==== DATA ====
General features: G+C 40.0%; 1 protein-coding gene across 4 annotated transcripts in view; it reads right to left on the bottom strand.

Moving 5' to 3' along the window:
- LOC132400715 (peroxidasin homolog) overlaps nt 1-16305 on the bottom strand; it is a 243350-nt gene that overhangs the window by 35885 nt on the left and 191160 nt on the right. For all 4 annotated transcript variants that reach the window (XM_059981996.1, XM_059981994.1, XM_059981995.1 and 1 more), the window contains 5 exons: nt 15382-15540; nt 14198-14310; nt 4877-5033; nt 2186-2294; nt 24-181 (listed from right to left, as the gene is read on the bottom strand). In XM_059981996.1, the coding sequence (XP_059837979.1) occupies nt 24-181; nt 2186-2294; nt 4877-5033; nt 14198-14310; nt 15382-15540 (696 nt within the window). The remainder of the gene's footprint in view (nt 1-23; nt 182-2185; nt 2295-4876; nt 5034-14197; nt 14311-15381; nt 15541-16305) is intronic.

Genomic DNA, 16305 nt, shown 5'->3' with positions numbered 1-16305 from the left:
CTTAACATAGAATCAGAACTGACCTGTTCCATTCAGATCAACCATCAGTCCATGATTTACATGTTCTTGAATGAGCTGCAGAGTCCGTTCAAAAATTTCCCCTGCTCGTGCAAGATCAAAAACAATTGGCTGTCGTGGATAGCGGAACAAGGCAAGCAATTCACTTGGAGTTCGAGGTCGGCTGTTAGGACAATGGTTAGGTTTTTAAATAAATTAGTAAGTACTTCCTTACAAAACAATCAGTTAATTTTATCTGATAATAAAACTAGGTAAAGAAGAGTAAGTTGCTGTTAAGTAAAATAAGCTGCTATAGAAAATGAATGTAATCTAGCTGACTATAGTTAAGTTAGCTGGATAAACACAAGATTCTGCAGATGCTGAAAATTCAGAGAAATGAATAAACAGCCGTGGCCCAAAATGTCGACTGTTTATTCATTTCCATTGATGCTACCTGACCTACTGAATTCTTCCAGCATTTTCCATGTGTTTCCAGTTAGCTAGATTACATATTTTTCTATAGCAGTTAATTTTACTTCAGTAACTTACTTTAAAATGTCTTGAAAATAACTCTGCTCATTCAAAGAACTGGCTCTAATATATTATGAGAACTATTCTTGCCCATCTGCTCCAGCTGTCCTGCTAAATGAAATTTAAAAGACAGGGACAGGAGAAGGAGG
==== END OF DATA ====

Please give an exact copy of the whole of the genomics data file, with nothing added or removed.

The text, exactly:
General features: G+C 40.0%; 1 protein-coding gene across 4 annotated transcripts in view; it reads right to left on the bottom strand.

Moving 5' to 3' along the window:
- LOC132400715 (peroxidasin homolog) overlaps nt 1-16305 on the bottom strand; it is a 243350-nt gene that overhangs the window by 35885 nt on the left and 191160 nt on the right. For all 4 annotated transcript variants that reach the window (XM_059981996.1, XM_059981994.1, XM_059981995.1 and 1 more), the window contains 5 exons: nt 15382-15540; nt 14198-14310; nt 4877-5033; nt 2186-2294; nt 24-181 (listed from right to left, as the gene is read on the bottom strand). In XM_059981996.1, the coding sequence (XP_059837979.1) occupies nt 24-181; nt 2186-2294; nt 4877-5033; nt 14198-14310; nt 15382-15540 (696 nt within the window). The remainder of the gene's footprint in view (nt 1-23; nt 182-2185; nt 2295-4876; nt 5034-14197; nt 14311-15381; nt 15541-16305) is intronic.

Genomic DNA, 16305 nt, shown 5'->3' with positions numbered 1-16305 from the left:
CTTAACATAGAATCAGAACTGACCTGTTCCATTCAGATCAACCATCAGTCCATGATTTACATGTTCTTGAATGAGCTGCAGAGTCCGTTCAAAAATTTCCCCTGCTCGTGCAAGATCAAAAACAATTGGCTGTCGTGGATAGCGGAACAAGGCAAGCAATTCACTTGGAGTTCGAGGTCGGCTGTTAGGACAATGGTTAGGTTTTTAAATAAATTAGTAAGTACTTCCTTACAAAACAATCAGTTAATTTTATCTGATAATAAAACTAGGTAAAGAAGAGTAAGTTGCTGTTAAGTAAAATAAGCTGCTATAGAAAATGAATGTAATCTAGCTGACTATAGTTAAGTTAGCTGGATAAACACAAGATTCTGCAGATGCTGAAAATTCAGAGAAATGAATAAACAGCCGTGGCCCAAAATGTCGACTGTTTATTCATTTCCATTGATGCTACCTGACCTACTGAATTCTTCCAGCATTTTCCATGTGTTTCCAGTTAGCTAGATTACATATTTTTCTATAGCAGTTAATTTTACTTCAGTAACTTACTTTAAAATGTCTTGAAAATAACTCTGCTCATTCAAAGAACTGGCTCTAATATATTATGAGAACTATTCTTGCCCATCTGCTCCAGCTGTCCTGCTAAATGAAATTTAAAAGACAGGGACAGGAGAAGGAGG